Below: A Northern Tessellated Darter shows off its natural camouflage above its habitat in a slow-moving stream.
Night of the Pirate Perch
Pirate Perch (Aphredoderus sayanus), a shy and somewhat elusive fish, is the only member of its Family Aphredoderidae. Pirate Perch typically live in coastal environments on the east coast of the United States but also thrive in the Mississippi Valley backwaters. Pirate Perch are solitary fish and are nocturnal, hiding during the day in dense aquatic vegetation. Pirate Perch normally do not exceed five inches in length. Larger Pirate Perch have a purple sheen and a migrating anus that travels to the fish’s throat as aging occurs. Breeding starts in April-May, and these are prime times to catch a Pirate Perch on hook and line. Cody Cromer and I on April 10th, 2021, caught a dozen Pirate Perch via hook and line and several other species during what we can only assume was a large display of spawning behavior. Pirate Perch after Pirate Perch bit our insect larvae that we used on size 22 dry fly hooks. We had to avoid them to look for other species. Other than this occasion, we’ve never seen Pirate Perch exhibit similar behavior. They seem to prefer to be alone, even the juvenile fish, and are spooky at best at night under a headlamp.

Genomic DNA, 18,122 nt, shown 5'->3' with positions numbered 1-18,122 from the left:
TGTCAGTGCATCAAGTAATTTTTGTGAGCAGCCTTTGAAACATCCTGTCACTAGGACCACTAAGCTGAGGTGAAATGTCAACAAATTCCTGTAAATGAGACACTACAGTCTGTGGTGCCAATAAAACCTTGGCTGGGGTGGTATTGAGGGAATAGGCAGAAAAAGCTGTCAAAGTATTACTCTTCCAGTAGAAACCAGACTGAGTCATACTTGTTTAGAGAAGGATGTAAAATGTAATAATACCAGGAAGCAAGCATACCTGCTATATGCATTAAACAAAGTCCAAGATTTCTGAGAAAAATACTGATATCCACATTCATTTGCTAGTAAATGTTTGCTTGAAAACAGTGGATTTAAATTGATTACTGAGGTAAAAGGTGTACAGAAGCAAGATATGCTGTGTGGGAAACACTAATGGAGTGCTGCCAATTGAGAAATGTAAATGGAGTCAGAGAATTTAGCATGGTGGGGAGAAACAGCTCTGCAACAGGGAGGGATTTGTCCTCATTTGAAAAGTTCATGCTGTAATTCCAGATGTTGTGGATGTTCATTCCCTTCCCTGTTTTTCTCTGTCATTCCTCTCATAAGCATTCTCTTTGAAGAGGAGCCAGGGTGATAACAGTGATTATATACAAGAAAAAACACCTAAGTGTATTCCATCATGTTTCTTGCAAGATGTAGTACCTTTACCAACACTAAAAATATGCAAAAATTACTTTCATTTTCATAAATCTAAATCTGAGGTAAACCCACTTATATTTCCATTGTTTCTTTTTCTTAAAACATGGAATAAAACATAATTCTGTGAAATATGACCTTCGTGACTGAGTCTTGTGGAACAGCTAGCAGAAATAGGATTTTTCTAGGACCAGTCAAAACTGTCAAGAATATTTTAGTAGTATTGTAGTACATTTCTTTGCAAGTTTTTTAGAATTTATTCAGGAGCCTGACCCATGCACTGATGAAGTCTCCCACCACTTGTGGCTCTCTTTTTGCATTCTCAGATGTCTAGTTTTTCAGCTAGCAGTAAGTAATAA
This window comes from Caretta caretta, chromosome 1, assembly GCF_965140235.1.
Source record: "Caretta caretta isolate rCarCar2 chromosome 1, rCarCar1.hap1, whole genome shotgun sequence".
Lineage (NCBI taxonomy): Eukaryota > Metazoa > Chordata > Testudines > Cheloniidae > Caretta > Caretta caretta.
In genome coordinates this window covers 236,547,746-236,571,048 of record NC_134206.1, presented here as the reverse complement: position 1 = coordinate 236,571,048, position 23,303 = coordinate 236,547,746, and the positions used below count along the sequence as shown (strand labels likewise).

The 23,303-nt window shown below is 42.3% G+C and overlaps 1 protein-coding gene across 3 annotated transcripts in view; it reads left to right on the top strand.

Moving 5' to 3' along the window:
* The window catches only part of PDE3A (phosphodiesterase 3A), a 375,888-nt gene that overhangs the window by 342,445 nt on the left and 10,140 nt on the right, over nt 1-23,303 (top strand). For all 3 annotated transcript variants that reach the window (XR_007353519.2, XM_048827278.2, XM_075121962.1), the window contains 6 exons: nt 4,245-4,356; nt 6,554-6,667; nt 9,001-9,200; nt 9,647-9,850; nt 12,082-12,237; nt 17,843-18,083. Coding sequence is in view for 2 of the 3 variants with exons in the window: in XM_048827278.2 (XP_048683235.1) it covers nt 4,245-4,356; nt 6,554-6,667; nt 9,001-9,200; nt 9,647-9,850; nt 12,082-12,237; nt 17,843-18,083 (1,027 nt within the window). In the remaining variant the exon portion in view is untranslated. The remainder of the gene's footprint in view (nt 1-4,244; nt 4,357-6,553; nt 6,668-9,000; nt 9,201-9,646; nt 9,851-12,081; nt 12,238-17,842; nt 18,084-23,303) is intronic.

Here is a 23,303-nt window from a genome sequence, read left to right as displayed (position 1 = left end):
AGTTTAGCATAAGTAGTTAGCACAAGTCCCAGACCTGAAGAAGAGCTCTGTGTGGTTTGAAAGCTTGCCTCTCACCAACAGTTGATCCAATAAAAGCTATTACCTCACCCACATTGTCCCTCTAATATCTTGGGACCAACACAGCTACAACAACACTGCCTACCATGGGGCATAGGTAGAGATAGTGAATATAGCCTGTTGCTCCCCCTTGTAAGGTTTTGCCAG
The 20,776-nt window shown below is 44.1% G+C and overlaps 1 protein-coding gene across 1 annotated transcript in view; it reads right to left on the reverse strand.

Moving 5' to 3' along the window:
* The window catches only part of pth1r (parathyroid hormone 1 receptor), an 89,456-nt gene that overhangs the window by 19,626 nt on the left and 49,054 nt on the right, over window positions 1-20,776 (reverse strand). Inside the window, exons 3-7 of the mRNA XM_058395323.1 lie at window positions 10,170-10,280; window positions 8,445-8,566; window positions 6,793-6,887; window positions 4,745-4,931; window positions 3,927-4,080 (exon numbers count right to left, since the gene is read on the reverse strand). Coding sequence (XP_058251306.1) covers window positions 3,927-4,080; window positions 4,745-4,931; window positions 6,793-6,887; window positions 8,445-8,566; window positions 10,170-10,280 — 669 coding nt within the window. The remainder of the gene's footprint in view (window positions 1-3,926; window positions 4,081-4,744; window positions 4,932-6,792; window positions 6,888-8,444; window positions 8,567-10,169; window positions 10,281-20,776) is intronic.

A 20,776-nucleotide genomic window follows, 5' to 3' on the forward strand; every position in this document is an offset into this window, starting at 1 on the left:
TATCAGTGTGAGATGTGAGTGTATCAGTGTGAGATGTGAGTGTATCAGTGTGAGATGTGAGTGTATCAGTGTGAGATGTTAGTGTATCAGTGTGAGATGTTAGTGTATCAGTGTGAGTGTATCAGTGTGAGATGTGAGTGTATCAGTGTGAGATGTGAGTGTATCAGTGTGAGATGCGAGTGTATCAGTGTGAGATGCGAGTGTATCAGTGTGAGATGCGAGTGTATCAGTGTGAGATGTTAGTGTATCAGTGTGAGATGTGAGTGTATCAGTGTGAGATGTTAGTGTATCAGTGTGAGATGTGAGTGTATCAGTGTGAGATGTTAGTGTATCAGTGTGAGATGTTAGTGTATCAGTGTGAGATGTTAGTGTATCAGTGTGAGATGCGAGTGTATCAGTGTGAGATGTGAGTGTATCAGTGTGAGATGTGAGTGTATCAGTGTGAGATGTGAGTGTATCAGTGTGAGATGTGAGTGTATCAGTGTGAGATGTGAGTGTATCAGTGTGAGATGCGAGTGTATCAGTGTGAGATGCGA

When headlamp microfishing, shine the area slowly until you see the fish you want to target. Move the light away immediately, slowly scan back towards the fish until you can just see the outline. Slowly maneuver your bait towards the fish or in the current just ahead of the fish, watch for bottom disturbance, fish shaking their heads or just your bait to disappear, and wallah! Fish on.Pirate Perch have large mouths, use a dry fly size 22 or even 18, May fly larvae worked like a charm, much better than red worms for these swamp dwelling fish. I don’t know what it is about 10 pm, but that is when the Pirate Perch start to come out in the Carolinas at least, until then you won’t see one.
Below: A Pirate Perch that was caught on a size 22 dry fly hook with a bit of Mayfly larva as bait from a swamp in southern Virginia.
by Tim Aldridge